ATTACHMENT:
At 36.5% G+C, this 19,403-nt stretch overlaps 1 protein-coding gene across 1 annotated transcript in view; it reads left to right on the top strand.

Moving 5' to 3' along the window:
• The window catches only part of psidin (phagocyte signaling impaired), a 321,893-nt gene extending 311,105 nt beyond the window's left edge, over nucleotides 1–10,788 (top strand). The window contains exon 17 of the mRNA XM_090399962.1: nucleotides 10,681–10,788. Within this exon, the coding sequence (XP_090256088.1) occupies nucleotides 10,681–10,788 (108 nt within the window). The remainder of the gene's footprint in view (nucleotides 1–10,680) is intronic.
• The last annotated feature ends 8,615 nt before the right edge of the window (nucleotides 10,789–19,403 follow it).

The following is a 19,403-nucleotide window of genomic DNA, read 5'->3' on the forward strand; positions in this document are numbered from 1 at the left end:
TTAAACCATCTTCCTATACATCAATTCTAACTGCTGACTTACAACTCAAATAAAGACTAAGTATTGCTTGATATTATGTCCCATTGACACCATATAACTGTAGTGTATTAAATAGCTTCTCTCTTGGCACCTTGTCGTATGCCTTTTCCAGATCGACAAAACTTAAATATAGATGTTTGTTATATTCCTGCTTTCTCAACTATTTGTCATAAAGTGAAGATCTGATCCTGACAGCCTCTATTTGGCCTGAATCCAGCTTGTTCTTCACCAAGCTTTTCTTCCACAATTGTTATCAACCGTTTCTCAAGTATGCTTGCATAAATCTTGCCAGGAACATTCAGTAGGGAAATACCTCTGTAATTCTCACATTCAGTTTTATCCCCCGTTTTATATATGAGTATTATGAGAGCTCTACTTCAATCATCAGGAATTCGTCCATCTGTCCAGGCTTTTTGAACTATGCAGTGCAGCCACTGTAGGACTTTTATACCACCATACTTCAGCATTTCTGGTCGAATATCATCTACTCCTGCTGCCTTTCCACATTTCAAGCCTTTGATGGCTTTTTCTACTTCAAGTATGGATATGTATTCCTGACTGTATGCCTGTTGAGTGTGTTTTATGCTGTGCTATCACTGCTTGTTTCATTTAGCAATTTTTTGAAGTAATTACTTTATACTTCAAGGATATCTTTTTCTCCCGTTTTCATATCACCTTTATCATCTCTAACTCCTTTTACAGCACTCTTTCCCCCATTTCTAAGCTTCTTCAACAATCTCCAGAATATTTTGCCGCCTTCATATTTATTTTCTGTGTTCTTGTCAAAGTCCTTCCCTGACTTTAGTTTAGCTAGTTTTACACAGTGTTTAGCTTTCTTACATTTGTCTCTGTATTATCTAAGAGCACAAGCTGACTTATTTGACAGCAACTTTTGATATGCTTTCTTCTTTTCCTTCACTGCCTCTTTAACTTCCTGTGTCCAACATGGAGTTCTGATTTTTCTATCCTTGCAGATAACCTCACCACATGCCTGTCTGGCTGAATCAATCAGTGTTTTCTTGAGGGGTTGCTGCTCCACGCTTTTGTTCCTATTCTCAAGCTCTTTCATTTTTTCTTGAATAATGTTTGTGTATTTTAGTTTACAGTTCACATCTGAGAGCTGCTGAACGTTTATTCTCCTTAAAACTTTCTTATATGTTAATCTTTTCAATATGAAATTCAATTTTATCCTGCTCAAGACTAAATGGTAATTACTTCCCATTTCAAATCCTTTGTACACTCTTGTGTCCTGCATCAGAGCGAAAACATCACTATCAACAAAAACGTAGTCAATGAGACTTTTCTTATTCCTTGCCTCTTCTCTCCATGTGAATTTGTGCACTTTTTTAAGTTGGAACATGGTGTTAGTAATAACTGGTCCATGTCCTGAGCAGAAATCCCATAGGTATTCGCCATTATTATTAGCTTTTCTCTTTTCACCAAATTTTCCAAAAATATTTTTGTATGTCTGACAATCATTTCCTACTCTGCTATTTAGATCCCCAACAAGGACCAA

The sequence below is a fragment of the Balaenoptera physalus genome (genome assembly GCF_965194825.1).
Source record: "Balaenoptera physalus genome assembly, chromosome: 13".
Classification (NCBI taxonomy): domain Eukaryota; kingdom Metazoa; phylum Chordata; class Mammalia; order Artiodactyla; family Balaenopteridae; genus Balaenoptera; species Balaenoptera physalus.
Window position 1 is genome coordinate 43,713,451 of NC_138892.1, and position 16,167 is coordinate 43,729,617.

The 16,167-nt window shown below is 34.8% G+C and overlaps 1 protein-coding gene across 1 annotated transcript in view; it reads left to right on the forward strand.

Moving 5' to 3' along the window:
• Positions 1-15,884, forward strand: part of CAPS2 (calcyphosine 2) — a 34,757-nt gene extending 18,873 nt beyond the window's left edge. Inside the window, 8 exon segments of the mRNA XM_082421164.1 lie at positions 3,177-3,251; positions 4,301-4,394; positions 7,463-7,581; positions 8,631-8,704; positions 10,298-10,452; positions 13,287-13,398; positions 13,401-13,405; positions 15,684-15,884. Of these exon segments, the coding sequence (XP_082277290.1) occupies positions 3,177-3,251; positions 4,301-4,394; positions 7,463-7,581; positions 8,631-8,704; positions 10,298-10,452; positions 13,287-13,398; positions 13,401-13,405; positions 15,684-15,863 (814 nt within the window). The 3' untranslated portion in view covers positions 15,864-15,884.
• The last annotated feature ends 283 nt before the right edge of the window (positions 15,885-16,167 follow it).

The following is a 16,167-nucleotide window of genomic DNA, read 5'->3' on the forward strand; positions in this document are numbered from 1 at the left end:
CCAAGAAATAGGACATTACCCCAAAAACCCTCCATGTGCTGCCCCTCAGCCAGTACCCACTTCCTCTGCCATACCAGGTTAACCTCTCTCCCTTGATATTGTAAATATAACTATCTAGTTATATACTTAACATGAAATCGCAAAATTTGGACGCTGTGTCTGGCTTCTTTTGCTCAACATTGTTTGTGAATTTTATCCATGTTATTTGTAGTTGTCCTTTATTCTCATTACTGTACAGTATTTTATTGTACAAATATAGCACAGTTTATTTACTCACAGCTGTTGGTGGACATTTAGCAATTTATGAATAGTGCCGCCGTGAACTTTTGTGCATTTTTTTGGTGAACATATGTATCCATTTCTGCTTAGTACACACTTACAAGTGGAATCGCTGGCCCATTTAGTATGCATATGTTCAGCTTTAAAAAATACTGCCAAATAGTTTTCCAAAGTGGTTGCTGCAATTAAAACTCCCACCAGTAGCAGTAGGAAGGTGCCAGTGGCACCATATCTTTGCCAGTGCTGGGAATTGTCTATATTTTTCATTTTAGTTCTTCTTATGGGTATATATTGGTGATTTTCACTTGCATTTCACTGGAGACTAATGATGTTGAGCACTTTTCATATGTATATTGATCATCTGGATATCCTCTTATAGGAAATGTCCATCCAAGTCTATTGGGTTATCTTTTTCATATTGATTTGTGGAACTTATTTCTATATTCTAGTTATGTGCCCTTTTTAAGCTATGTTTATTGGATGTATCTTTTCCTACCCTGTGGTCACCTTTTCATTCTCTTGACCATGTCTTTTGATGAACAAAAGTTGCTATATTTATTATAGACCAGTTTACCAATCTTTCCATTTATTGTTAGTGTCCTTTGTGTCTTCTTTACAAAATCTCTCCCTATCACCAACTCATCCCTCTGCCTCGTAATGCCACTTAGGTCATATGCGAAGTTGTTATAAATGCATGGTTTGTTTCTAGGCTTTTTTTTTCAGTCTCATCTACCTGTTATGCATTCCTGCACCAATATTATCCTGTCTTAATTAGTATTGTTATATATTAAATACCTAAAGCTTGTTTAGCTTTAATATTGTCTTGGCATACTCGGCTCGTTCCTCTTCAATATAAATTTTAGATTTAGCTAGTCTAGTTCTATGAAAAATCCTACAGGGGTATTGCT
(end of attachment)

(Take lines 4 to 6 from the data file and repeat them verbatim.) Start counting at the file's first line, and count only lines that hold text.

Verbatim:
• The last annotated feature ends 8,615 nt before the right edge of the window (nucleotides 10,789–19,403 follow it).

The following is a 19,403-nucleotide window of genomic DNA, read 5'->3' on the forward strand; positions in this document are numbered from 1 at the left end:
TTAAACCATCTTCCTATACATCAATTCTAACTGCTGACTTACAACTCAAATAAAGACTAAGTATTGCTTGATATTATGTCCCATTGACACCATATAACTGTAGTGTATTAAATAGCTTCTCTCTTGGCACCTTGTCGTATGCCTTTTCCAGATCGACAAAACTTAAATATAGATGTTTGTTATATTCCTGCTTTCTCAACTATTTGTCATAAAGTGAAGATCTGATCCTGACAGCCTCTATTTGGCCTGAATCCAGCTTGTTCTTCACCAAGCTTTTCTTCCACAATTGTTATCAACCGTTTCTCAAGTATGCTTGCATAAATCTTGCCAGGAACATTCAGTAGGGAAATACCTCTGTAATTCTCACATTCAGTTTTATCCCCCGTTTTATATATGAGTATTATGAGAGCTCTACTTCAATCATCAGGAATTCGTCCATCTGTCCAGGCTTTTTGAACTATGCAGTGCAGCCACTGTAGGACTTTTATACCACCATACTTCAGCATTTCTGGTCGAATATCATCTACTCCTGCTGCCTTTCCACATTTCAAGCCTTTGATGGCTTTTTCTACTTCAAGTATGGATATGTATTCCTGACTGTATGCCTGTTGAGTGTGTTTTATGCTGTGCTATCACTGCTTGTTTCATTTAGCAATTTTTTGAAGTAATTACTTTATACTTCAAGGATATCTTTTTCTCCCGTTTTCATATCACCTTTATCATCTCTAACTCCTTTTACAGCACTCTTTCCCCCATTTCTAAGCTTCTTCAACAATCTCCAGAATATTTTGCCGCCTTCATATTTATTTTCTGTGTTCTTGTCAAAGTCCTTCCCTGACTTTAGTTTAGCTAGTTTTACACAGTGTTTAGCTTTCTTACATTTGTCTCTGTATTATCTAAGAGCACAAGCTGACTTATTTGACAGCAACTTTTGATATGCTTTCTTCTTTTCCTTCACTGCCTCTTTAACTTCCTGTGTCCAACATGGAGTTCTGATTTTTCTATCCTTGCAGATAACCTCACCACATGCCTGTCTGGCTGAATCAATCAGTGTTTTCTTGAGGGGTTGCTGCTCCACGCTTTTGTTCCTATTCTCAAGCTCTTTCATTTTTTCTTGAATAATGTTTGTGTATTTTAGTTTACAGTTCACATCTGAGAGCTGCTGAACGTTTATTCTCCTTAAAACTTTCTTATATGTTAATCTTTTCAATATGAAATTCAATTTTATCCTGCTCAAGACTAAATGGTAATTACTTCCCATTTCAAATCCTTTGTACACTCTTGTGTCCTGCATCAGAGCGAAAACATCACTATCAACAAAAACGTAGTCAATGAGACTTTTCTTATTCCTTGCCTCTTCTCTCCATGTGAATTTGTGCACTTTTTTAAGTTGGAACATGGTGTTAGTAATAACTGGTCCATGTCCTGAGCAGAAATCCCATAGGTATTCGCCATTATTATTAGCTTTTCTCTTTTCACCAAATTTTCCAAAAATATTTTTGTATGTCTGACAATCATTTCCTACTCTGCTATTTAGATCCCCAACAAGGACCAA